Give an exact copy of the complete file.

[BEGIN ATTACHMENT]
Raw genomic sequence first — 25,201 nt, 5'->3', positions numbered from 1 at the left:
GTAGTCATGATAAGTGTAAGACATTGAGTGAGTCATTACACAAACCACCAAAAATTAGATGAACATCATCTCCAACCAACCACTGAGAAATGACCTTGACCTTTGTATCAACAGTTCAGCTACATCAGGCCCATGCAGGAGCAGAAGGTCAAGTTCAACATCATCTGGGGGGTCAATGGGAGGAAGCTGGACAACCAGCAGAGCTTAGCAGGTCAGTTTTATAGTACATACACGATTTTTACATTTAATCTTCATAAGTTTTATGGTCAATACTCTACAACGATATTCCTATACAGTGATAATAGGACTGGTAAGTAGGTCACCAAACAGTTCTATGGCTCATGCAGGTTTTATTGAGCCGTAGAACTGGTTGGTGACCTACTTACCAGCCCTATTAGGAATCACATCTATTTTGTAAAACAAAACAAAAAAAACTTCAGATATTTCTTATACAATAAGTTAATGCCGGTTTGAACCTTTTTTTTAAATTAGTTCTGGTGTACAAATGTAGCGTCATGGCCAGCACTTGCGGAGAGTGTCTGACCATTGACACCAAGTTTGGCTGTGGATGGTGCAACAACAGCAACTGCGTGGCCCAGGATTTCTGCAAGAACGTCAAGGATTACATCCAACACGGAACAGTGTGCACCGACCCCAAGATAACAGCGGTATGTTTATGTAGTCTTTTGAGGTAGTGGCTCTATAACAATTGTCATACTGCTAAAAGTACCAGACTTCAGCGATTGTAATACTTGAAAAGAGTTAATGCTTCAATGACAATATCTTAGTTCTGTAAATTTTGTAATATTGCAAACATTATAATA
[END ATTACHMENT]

Raw genomic sequence first — 25,201 nt, 5'->3', positions numbered from 1 at the left:
GTAGTCATGATAAGTGTAAGACATTGAGTGAGTCATTACACAAACCACCAAAAATTAGATGAACATCATCTCCAACCAACCACTGAGAAATGACCTTGACCTTTGTATCAACAGTTCAGCTACATCAGGCCCATGCAGGAGCAGAAGGTCAAGTTCAACATCATCTGGGGGGTCAATGGGAGGAAGCTGGACAACCAGCAGAGCTTAGCAGGTCAGTTTTATAGTACATACACGATTTTTACATTTAATCTTCATAAGTTTTATGGTCAATACTCTACAACGATATTCCTATACAGTGATAATAGGACTGGTAAGTAGGTCACCAAACAGTTCTATGGCTCATGCAGGTTTTATTGAGCCGTAGAACTGGTTGGTGACCTACTTACCAGCCCTATTAGGAATCACATCTATTTTGTAAAACAAAACAAAAAAAACTTCAGATATTTCTTATACAATAAGTTAATGCCGGTTTGAACCTTTTTTTTAAATTAGTTCTGGTGTACAAATGTAGCGTCATGGCCAGCACTTGCGGAGAGTGTCTGACCATTGACACCAAGTTTGGCTGTGGATGGTGCAACAACAGCAACTGCGTGGCCCAGGATTTCTGCAAGAACGTCAAGGATTACATCCAACACGGAACAGTGTGCACCGACCCCAAGATAACAGCGGTATGTTTATGTAGTCTTTTGAGGTAGTGGCTCTATAACAATTGTCATACTGCTAAAAGTACCAGACTTCAGCGATTGTAATACTTGAAAAGAGTTAATGCTTCAATGACAATATCTTAGTTCTGTAAATTTTGTAATATTGCAAACATTATAATA